Dinu Lipatti’s Final Essay – On Interpretation

Below is a draft from May 1950 of a presentation for an Interpretation Course to be held at the Conservatoire de Geneve. Lipatti had planned to give the course with Nadia Boulanger in the Spring of 1951. The text below was found in his papers after his death, and gives a good glimpse of his views towards interpretation.

It is unjustly believed that the music from one era or another must preserve the imprint, the characteristics, and even the vices prevalent at the time this music was created. In thinking this way we have a peaceful conscience and find ourselves incapable of any dangerous misrepresentation. And to reach this objective, for all the effort, for all the research done in the dust of the past, for all the useless scrupulousness towards the ‘sole object of our attention,’ we will always end up drowning it in an abundance of prejudices and false facts. For, let us never forget, true and great music transcends its time and, even more, never corresponded to the framework, forms, and rules in place at the time of its creation: Bach in his work for organ calls for the electric organ and its unlimited means, Mozart asks for the pianoforte and distances himself decisively from the harpsichord, Beethoven demands our modern piano, which Chopin – having it – first gives its colors, while Debussy goes further in presenting through his Preludes glimpses of Martenot’s Wave [i]. Therefore, wanting to restore to music its historical framework is like dressing an adult in an adolescent’s clothes. This might have a certain charm in the context of a historical reconstruction, yet is of no interest to those other than lovers of dead leaves or the collectors of old pipes.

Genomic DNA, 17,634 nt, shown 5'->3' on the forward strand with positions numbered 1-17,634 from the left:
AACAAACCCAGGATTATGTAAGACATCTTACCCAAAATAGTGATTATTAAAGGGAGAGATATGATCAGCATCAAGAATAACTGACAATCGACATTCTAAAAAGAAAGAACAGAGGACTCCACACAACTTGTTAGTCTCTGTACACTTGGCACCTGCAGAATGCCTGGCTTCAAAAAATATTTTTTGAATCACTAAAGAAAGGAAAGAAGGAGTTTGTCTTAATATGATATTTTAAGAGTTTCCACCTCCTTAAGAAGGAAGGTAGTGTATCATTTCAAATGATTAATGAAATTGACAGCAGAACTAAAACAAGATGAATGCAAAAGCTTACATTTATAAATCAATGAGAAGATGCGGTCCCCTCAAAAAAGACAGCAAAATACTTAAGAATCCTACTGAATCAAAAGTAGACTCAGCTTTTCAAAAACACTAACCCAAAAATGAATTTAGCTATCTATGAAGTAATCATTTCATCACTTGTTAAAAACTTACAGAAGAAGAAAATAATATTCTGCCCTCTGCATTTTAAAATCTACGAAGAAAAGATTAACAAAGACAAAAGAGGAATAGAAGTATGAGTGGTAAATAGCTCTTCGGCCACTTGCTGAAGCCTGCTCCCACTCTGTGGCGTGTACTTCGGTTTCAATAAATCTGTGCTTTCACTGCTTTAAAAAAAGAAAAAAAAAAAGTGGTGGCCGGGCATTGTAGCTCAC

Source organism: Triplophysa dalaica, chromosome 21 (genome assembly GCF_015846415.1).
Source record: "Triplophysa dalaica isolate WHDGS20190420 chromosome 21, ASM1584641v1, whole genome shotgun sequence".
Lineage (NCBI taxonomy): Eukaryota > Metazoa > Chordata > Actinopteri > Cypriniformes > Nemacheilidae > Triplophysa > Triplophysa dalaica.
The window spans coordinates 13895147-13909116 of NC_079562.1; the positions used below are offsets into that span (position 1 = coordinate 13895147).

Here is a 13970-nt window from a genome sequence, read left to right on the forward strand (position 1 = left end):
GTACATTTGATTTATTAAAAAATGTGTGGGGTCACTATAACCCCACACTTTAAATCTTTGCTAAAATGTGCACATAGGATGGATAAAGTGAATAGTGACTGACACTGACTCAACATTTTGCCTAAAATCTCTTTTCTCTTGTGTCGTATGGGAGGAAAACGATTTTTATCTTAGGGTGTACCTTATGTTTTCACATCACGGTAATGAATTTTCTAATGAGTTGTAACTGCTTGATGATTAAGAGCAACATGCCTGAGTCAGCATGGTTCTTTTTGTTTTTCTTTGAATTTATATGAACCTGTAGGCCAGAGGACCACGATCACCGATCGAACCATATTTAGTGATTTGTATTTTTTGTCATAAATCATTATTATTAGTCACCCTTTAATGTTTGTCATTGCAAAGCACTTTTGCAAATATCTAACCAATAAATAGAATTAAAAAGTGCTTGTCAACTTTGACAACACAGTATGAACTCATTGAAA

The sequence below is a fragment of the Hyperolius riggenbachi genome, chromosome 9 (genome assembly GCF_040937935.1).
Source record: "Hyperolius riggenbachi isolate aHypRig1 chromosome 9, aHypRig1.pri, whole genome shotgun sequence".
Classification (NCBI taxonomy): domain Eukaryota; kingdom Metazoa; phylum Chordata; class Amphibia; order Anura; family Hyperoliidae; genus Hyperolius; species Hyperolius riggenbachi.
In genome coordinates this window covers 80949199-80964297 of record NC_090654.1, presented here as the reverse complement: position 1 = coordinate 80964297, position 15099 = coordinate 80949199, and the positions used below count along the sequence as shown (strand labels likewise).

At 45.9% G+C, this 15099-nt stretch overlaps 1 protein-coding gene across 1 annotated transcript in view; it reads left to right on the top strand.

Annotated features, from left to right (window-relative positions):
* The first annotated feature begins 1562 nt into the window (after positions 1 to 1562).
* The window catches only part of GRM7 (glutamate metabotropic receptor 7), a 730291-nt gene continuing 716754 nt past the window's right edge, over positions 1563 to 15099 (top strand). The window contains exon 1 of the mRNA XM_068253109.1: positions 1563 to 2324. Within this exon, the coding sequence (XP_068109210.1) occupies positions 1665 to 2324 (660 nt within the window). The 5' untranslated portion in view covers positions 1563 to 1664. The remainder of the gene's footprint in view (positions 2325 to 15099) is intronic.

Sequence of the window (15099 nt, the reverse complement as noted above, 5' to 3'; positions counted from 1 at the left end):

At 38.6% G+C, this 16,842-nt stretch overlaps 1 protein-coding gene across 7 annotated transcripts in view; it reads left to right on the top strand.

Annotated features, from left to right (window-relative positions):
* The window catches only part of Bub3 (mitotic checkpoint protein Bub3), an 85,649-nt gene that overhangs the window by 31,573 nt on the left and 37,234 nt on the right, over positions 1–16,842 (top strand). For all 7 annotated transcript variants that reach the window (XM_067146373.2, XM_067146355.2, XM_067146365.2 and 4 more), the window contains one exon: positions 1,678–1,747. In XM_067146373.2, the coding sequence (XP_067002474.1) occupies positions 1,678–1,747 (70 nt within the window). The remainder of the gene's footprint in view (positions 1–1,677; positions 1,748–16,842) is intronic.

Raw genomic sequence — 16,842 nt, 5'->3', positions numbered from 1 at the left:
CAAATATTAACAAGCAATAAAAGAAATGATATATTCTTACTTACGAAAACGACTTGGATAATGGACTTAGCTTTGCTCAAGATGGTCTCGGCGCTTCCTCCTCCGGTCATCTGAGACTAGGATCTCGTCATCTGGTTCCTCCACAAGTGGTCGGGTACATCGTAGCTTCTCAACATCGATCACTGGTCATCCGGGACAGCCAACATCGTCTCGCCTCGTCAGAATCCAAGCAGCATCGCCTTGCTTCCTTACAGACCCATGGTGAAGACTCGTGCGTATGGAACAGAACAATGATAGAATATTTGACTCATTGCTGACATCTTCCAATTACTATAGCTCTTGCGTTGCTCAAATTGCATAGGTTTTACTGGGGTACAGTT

These reflections came to me while recalling the astonishment that I caused some time ago when I played, at a prominent European music festival [ii], Mozart’s D minor Concerto [K. 466] with the magnificent and stunning cadenza that Beethoven made for this work. True, we could sense that the same themes appear differently under Beethoven’s pen than under that of Mozart. But this is exactly wherein lies the appeal of this interesting confrontation between two such different personalities. I regret to say that other than a few enlightened spirits, nobody understood this marriage and everyone suspected that I had composed this vile and anachronistic cadenza!